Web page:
Captain America: Steve Rogers #1 — Writer: Nick Spencer; Art/Colors: Jesus Saiz
Nighthawk #1 — Writer: David F. Walker; Art: Ramon Villalobos; Colors: Tamra Bonvillain
Doctor Strange #8 — Writer: Jason Aaron; Pencils: Chris Bachalo; Inks: Five Guys; Colors: Three Guys
The Mighty Thor #7 — Writer: Jason Aaron; Art: Russell Dauterman, Rafa Garres; Colors: Matthew Wilson, Rafa Garres
Spiderman/Deadpool #5 — Writer: Joe Kelly; Pencils: Ed McGuinness; Innks: Mark Morales; Colors: Jason Keith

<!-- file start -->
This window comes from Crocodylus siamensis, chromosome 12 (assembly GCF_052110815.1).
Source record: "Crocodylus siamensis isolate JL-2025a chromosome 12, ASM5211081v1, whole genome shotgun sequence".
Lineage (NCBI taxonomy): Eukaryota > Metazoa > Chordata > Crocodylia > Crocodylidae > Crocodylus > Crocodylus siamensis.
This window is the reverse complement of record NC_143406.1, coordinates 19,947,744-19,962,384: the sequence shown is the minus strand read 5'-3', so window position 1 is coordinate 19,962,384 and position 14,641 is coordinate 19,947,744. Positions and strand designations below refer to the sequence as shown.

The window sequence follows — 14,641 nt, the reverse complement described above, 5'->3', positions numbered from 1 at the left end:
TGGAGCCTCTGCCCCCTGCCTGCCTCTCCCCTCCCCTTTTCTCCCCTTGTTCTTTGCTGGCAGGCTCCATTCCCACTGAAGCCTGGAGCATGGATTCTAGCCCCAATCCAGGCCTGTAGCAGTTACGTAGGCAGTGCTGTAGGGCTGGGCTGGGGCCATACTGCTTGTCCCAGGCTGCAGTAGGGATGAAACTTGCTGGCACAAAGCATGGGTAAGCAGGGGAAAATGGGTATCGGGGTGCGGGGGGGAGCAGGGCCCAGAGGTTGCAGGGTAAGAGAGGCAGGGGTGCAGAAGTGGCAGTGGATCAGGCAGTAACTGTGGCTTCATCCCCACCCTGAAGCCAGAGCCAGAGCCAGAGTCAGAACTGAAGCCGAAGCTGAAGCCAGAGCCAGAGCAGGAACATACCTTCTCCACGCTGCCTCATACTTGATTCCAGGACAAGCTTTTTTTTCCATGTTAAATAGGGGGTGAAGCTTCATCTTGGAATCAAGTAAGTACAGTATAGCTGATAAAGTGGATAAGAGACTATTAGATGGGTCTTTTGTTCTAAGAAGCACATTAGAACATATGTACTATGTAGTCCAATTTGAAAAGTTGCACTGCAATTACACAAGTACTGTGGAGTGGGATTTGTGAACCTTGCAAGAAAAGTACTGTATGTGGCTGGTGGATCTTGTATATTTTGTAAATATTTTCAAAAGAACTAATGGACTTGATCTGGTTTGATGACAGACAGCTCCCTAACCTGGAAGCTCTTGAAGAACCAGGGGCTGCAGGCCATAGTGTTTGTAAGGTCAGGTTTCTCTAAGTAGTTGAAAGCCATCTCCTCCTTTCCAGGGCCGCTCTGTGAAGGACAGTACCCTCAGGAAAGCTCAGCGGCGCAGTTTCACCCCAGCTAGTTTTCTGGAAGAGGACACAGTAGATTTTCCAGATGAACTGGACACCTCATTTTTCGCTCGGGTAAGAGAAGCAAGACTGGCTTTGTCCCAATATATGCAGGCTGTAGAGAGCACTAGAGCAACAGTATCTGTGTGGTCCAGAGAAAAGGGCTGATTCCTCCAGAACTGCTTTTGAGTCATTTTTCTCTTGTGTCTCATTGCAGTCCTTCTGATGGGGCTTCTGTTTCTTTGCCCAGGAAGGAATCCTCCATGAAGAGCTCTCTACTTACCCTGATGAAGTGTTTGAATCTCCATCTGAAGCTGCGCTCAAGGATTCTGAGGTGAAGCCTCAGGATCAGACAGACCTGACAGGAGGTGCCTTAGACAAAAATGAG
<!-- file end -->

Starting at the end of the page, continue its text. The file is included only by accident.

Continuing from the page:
Of the other Marvels for the week, Captain America‘s gotten the most attention, because of a last-page plot twist that seems to upend everything we’ve known about the character for 75 years; I won’t reveal it here (although it’s been extensively spoiled by the media), but it’s been generating predictable internet outrage from people who don’t understand comics, and think it will be permanent. Take it from a veteran reader: it’ll all turn out to be the result of time travel, cosmic cubes or both (the mysterious woman who sets things in motion in the past is likely to be whatsername, the Red Skull’s daughter), and after a year or two everything will revert back to its default setting. The real key is whether it leads to a good story, and since Spencer’s got a good track record and Saiz’s art is decent (nice composition, and he has some of Steve Dillon’s proficiency with clear faces, but details them and roughs them up a little more), it’s best to just enjoy the ride. Nighthawk #1 benefits from no such publicity, and is OK: it’s the Squadron Supreme version of the character, a more-psychotic Batman (or, I suppose, a sort-of less-psychotic Rorschach), and he fights really psycho bad guys, the better to justify his extreme methods. Villalobos has a slightly-indy style that helps to keep things interesting, and if you liked the Daniel Way/Steve Dillon version of the character from a decade ago, this won’t disappoint you, although it breaks no new ground. Doctor Strange doesn’t have that problem — writer Jason Aaron thinks big, and the current storyline, involving the destruction of (almost) all magic on Earth by an inter-dimensional Inquisition, is giving the good doctor plenty of conflict and drama, and a chance to show what he can do besides just wiggle his fingers in the air; as always, the Chris Bachalo art (even with the tag-team inking, which is apparently the only way he can stick to a monthly schedule) is lush, well-designed and worth the book’s cost all by itself. Aaron’s also writing Mighty Thor, which concludes a change-of-pace two-parter that toggles between a present-day Loki scheming with Roxxon head Dario Agger, and a flashback to the original Thor during the Viking era (drawn by Rafa Garres, who brings an energetic, Simon Bisely-ish style to all that barbarian violence); if you’re a fan of the Jane Foster version of the character, you’ll have to wait until next issue, but, considering that Aaron’s made this book just as far-out and frenetic in pace as Doctor Strange, it’ll be worth it. Finally, Spider-Man/Deadpool picks up from the last panel of last issue, where Wade killed Peter Parker (long story), and involves Peter actually being dead, and Wade journeying to hell to get him back (Wade being long-time friends with Death and all); this sounds like it couldn’t possibly work, but Kelly and McGuiness, who were the creative team at the beginning of the original Deadpool run back in the ’90s, know exactly how to handle both title characters, and make it both fun and surprisingly affecting — there’s a reason that this comic has become a hit, with five printings of the first issue, and even if you thought the world might not have needed another Deadpool book right now, it’s the best of the bunch.